Standards for Scalable Clinical Decision Support: Need, Current and Emerging Standards, Gaps, and Proposal for Progress

Kensaku Kawamoto*, 1, Guilherme Del Fiol1, David F. Lobach1, Robert A Jenders2
1 Division of Clinical Informatics, Department of Community and Family Medicine, Box 2914, Duke University Medical Center, Durham, NC 27710, USA
2 Department of Medicine, University of California, Los Angeles, California, USA

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© Kawamoto et al.; Licensee Bentham Open.

open-access license: This is an open access article distributed under the terms of the Creative Commons Attribution Non-Commercial License ( which permits unrestricted, non-commercial use, distribution and reproduction in any medium, provided the work is properly cited.

* Address correspondence to this author at the Division of Clinical Informatics, Department of Community and Family Medicine, Duke Institute for Genome Sciences and Policy, Box 2914, Duke University Medical Center, Durham, NC 27710, USA; Tel: (919) 684-2340; Fax: (919) 684-8675; E-mail:


Despite their potential to significantly improve health care, advanced clinical decision support (CDS) capabilities are not widely available in the clinical setting. An important reason for this limited availability of CDS capabilities is the application-specific and institution-specific nature of most current CDS implementations. Thus, a critical need for enabling CDS capabilities on a much larger scale is the development and adoption of standards that enable current and emerging CDS resources to be more effectively leveraged across multiple applications and care settings. Standards required for such effective scaling of CDS include (i) standard terminologies and information models to represent and communicate about health care data; (ii) standard approaches to representing clinical knowledge in both human-readable and machine-executable formats; and (iii) standard approaches for leveraging these knowledge resources to provide CDS capabilities across various applications and care settings. A number of standards do exist or are under development to meet these needs. However, many gaps and challenges remain, including the excessive complexity of many standards; the limited availability of easily accessible knowledge resources implemented using standard approaches; and the lack of tooling and other practical resources to enable the efficient adoption of existing standards. Thus, the future development and widespread adoption of current CDS standards will depend critically on the availability of tooling, knowledge bases, and other resources that make the adoption of CDS standards not only the right approach to take, but the cost-effective path to follow given the alternative of using a traditional, ad hoc approach to implementing CDS.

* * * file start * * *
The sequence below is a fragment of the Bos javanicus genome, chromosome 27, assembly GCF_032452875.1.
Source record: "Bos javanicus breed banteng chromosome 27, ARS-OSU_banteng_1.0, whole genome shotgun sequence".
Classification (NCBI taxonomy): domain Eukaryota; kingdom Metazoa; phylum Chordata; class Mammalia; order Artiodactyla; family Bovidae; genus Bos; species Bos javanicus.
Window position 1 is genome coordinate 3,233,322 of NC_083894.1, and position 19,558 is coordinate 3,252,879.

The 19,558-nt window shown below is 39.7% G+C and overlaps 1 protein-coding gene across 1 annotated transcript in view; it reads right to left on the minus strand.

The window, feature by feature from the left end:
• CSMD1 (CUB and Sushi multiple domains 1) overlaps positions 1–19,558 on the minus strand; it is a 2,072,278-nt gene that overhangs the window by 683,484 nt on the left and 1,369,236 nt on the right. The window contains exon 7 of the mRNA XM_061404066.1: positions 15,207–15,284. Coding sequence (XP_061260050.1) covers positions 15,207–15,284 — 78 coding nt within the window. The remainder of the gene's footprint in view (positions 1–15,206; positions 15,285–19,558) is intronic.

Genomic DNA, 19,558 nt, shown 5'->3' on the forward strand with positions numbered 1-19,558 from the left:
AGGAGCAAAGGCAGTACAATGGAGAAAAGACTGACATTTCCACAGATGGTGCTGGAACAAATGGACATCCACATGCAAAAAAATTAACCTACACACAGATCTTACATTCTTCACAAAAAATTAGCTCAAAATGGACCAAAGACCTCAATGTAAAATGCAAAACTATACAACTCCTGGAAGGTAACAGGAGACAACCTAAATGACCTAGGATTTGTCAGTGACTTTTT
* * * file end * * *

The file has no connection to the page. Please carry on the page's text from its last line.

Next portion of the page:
Keywords: Clinical decision support, Health Level 7, standards, terminologies, information models.